Monday, 27 January 2014

When it snows.

For the passed three to four days, it has been snowing in Munich. But you wouldn't know it by looking at the roads.

Germans are world-renowned for their efficiency, and for this, the glorious type of weather that makes Winter so special, there is no exception.

{Munich in the Snow - source here}
When it snows at home, it creeps up on all the Brit's and transforms their world overnight; there is nothing like the surprised, delighted faces of children who have woken up to snow after days of crossing fingers and toes. Snowmen pop up barely ten feet apart, lining every street. Every hill - frighteningly steep or mildly gradual - falls victim to repetitive climbing and sliding, until even the crisp grass is torn away and the bare earth is exposed to the bitter, excited cold. Snow is thrown back and forth between boisterous boys and their brothers, and you might even spot an igloo or two.

{Snow at the Pier, Weston-super-Mare - source here}
If you were planning a trip, even in to the nearest City, you can bank on it being postponed for at least two more days. Events are cancelled, shops are closed, public transport ceases to exist - children listen intently in the early hours of the morning keeping fingers, toes, arms, legs and whole bodies crossed, desperately hoping for their school's name to be read over the radio; hoping for a rare "Snow Day".

{A Snow "Man" on a bench in Bristol - source here}
But you also have the other end of the spectrum - those who despise the snow. They don't see it as the pure white blanket, covering almost everything in sight - troubles, worries, woes and cares included - that others do. They don't see the joy in almost-frost-bitten extremities and rolling ice into dirt to create a fat, beloved, fantasy friend know as The Snowman.

{Someone struggling to drive through the Snow, South Wales - source here}
They see the blanket as a barrier on their way out the front door; an obstacle in their route to work; a hindrance to all of mankind. And they can't wait for it all to melt and the world to get back the right way up.

And neither is the right, or wrong way to view snow - both have a magic to them.

But here in Germany, they don't fit in to either group.

Rather than transforming the city overnight, the snow seems to come in gradually, and everybody knows when it will come - not that it will make a difference to anything when it will. You can smell the imminent arrival of the snow in the air, and see it in the bright white sky, and surely it starts to fall mid-morning and by the end of the day everything is white. You can see it fall under the lit streetlamps, in all of it's magical glory, and it flurries through front doors with every gust of wind, and for a couple of hours, it is just breath-taking.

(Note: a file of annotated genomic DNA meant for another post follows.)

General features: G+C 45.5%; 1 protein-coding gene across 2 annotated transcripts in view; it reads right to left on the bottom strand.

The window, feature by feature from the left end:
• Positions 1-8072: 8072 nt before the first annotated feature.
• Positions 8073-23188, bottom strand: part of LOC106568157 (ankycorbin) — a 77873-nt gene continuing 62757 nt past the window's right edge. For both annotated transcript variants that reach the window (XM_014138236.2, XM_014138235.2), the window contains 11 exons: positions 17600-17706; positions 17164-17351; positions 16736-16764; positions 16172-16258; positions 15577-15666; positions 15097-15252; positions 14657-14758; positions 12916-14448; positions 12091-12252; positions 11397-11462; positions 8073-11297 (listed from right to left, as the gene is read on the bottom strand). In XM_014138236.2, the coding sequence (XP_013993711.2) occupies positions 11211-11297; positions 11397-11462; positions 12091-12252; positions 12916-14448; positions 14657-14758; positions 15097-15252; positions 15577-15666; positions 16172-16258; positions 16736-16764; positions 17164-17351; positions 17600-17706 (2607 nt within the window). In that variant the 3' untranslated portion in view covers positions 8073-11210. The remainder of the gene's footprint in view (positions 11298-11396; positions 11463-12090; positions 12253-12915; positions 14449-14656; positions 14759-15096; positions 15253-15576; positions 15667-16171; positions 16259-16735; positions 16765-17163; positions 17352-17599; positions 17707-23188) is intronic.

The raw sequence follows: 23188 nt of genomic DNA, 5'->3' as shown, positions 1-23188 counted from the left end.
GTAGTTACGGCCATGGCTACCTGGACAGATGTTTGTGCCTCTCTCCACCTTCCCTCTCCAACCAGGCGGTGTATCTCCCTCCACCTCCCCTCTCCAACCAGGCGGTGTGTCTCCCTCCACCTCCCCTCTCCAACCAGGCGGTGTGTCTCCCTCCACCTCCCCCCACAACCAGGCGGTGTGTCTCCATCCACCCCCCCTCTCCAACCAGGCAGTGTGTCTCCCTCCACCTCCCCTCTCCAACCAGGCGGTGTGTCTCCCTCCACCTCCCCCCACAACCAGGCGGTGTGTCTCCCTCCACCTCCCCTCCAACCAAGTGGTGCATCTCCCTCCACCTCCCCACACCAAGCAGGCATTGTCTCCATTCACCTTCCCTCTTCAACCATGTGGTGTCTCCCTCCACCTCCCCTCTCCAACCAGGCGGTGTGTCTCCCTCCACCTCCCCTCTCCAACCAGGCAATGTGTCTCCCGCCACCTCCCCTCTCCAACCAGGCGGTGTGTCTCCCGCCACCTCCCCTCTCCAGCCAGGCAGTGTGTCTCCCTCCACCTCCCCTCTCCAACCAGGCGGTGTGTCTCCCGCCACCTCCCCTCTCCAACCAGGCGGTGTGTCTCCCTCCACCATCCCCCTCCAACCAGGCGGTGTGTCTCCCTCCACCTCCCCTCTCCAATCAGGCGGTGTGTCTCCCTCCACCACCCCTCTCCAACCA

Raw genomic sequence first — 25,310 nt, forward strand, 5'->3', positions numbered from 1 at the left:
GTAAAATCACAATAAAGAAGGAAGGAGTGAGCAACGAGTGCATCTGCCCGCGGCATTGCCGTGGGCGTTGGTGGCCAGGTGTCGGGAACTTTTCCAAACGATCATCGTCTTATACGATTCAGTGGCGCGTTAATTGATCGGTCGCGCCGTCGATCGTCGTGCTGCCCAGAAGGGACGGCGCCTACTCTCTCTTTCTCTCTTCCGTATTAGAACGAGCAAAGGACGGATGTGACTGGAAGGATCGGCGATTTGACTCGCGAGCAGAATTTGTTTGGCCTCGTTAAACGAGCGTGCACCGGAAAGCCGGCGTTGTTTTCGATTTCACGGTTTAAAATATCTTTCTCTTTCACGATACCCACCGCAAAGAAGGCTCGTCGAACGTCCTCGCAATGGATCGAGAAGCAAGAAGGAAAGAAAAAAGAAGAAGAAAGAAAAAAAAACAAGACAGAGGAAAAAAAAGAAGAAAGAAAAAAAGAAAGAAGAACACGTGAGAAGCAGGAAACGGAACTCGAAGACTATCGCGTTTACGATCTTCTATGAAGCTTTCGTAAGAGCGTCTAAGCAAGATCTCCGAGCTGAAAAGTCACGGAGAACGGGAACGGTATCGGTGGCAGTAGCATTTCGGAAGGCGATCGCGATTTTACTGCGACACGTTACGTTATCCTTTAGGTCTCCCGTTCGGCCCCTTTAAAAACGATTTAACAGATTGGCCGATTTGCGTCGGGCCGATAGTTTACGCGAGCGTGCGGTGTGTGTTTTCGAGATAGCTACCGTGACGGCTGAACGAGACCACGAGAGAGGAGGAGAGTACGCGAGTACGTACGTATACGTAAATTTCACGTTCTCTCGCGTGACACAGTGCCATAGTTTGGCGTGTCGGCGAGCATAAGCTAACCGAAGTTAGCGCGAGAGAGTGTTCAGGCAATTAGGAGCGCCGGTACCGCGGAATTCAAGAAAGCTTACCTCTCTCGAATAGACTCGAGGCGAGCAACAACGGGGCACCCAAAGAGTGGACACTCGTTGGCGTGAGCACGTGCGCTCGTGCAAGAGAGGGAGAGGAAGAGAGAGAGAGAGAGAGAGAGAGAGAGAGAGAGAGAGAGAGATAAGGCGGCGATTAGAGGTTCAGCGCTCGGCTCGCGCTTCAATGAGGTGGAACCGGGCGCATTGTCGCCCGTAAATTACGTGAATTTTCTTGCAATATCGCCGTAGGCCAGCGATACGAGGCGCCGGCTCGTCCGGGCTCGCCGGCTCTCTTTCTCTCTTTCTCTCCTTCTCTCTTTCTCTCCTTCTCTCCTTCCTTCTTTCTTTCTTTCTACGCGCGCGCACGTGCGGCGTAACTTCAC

Then 5am rolls around and along comes the Winterdienst, pushing all the snow to the sides of the road, and ploughing up all the dirt and grit with it. The massive piles of snow look ever-so-inviting to British-born me, but I'm not thinking twice about launching myself in to it; nobody else is.

{the Winterdienst - source here
Buses, s-bahns, u-bahns, trams and all other forms of transport run as usual. Schools are always open, the roads are as busy as ever, and life just carries on as usual, for everyone.

{Snow in the Bavarian Alps - source google images}
Which, again, is neither right or wrong, but there's not so much a "magic" in it.

People laugh at us Brit's for being so unprepared for the white weather - our whole little part of the world almost completely shuts down when that blanket is laid over us - but there's something magical about when it snows in England, and today, I really miss it.

{Snow in Queen's Square, Bristol}

Saturday, 18 January 2014

Too long, too long.

How long is too long?

However long it's been since I last posted - that's how long!

Munich made Christmas come to life

We wandered through to famous Christmas Markets, and ate traditional, warming Bavarian food.
We bought a real pine tree and dressed it in red and gold and sparkly lights.
We shopped until our knees almost gave way and gave lots of gifts.
We sang favourite Christmas Carols in two languages.
We recorded memories on our cameras and phones at every opportunity.
We watched our Little Flower giggle and clap and play.
We dressed her in a variety of festive outfits, and wrapped her up warm wherever we went.
We bought a Lego advent calendar in memory of our precious boy.
We baked a French Christmas breakfast and had the missionaries over.
We cooked a British Christmas dinner inspired by Jamie Oliver.
And We loved our first Christmas in our own home.

And we shared New Year with beautiful friends, and experienced Germans' way of ringing in Neues Jahr... Fireworks! You couldn't escape them! Being the one night of the year that it's legal for civilian's to set off fireworks, German's do go a little crazy, but it was truly magical. And we drank alcohol-free sparkling wine, and danced, and smooched, and laughed, and picked Flower up at 4am!

Although I enjoyed the festivities we'd experienced so far as a family, there's nothing like celebrating the Holiday Season in your own home; Magic! That's what they call it. 


Now, I have made no resolutions or "hopes" this year, but I have written down a few life goals; things I'd like to achieve, see or do. No plans as such, but just a few things to keep me on track over the next few years.

I'd like to say I'd be on the blog a little more, with a bit more of a focus, but you never know when life is just going to happen...!

{Source}

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